But all was not well at the San and at Sanitas. That same year a fire destroyed the sanitarium, which was already saddled with huge debt. White and other church leaders, who’d grown alarmed with John Harvey Kellogg’s increasingly panentheistic religious views, ordered Kellogg not to rebuild. Undaunted and under pressure to compete with Post, Kellogg planned to fund the rebuilding project through sales of his book The Living Temple. The book outlined “the proper care and training of the body” and explored his theology, and its publication further broadened the schism between Kellogg and White. Ultimately cereal sales financed the reconstruction.

In the meantime Will Keith’s ideas for the family business began to depart from John Harvey’s spiritually minded, health-conscious motivations. When the younger Kellogg proposed adding sugar to the new flaked cereals to drive sales, brotherly bickering set in. Sugar repulsed John Harvey, who believed the sweetener to be hazardous to health. Frustrated with his brother’s refusal to support the sale of sugary foods or even an increase in advertising for the company’s products, Will Keith left Sanitas in 1906 to found the Battle Creek Toasted Corn Flake Company. The new company introduced cornflakes to Canada and later branched out into all-bran and bran-flake cereals.

Spurred by Will Keith’s tremendous success, John Harvey began copying his brother’s marketing, employing the family name to sell his own line of cornflakes in boxes that closely resembled the ones used by Will Keith. (In 1921 Will Keith successfully sued his brother over the cornflake recipe and the use of their name; it was Will Keith’s company that grew and grew until the box with the red signature was found on grocery-store shelves across the United States and throughout the world.)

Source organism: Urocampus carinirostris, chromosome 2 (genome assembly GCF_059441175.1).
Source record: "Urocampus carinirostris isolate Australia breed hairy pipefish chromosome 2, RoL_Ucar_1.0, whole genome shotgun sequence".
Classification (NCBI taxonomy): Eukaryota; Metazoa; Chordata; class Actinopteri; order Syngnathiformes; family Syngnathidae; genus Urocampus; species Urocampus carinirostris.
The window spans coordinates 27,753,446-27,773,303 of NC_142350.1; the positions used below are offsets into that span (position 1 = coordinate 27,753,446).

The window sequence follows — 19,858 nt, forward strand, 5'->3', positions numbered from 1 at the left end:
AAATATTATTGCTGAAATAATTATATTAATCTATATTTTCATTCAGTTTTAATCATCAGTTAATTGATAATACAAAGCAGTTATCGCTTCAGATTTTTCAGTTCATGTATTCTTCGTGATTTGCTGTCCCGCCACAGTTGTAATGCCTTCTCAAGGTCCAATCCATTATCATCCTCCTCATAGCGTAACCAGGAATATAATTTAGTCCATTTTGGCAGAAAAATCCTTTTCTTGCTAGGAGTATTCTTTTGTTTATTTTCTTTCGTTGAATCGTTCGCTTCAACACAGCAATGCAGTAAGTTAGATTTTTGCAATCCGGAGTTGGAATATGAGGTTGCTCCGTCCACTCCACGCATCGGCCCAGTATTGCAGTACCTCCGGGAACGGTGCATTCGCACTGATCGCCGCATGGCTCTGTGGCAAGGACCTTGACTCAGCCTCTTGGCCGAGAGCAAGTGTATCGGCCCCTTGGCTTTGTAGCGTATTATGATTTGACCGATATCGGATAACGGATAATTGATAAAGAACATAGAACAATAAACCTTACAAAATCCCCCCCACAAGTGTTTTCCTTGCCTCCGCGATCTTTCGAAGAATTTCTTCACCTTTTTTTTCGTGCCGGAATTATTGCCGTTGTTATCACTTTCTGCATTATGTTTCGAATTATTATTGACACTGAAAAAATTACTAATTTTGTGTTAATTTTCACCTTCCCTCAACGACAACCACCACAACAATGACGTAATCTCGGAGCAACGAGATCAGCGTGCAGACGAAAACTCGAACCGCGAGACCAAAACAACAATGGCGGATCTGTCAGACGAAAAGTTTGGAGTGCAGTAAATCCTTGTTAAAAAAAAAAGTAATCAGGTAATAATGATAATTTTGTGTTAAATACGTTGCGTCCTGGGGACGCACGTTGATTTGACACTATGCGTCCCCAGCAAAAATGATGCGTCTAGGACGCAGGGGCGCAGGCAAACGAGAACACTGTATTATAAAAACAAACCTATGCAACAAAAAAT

While his brother’s company flourished, John Harvey stayed on at the San, writing prolifically and venturing out to lecture in the United States and Europe about intestinal flora, the dangers of tobacco, the benefits of soy foods, and how to combat neurasthenia—a uniquely American form of exhaustion. White had “disfellowshipped” Kellogg from the Seventh-day Adventist Church in 1907, but the move had no effect on Kellogg’s work or the San.

In 1908 he hired Lenna Frances Cooper as director of the San’s School of Health and Home Economics, one of the first of its kind. The school was designed to train dietitians for hospitals, school cafeterias, and private clubs; in the 1910s its focus turned to training future home-economics teachers. An ad in the back of the 1914 edition of Cooper’s cookbook proclaimed that “students enjoy congenial companionship, pleasant educational surroundings and the many activities afforded by the Sanitarium with which the School is affiliated.” Cooper’s hiring came at the beginning of a trend; Sears, Procter and Gamble, and other major companies went on to hire women to form and lead corporate home-economics departments. Their job was to help women refine their cooking and housekeeping abilities and in so doing build an avid audience for their employers’ products.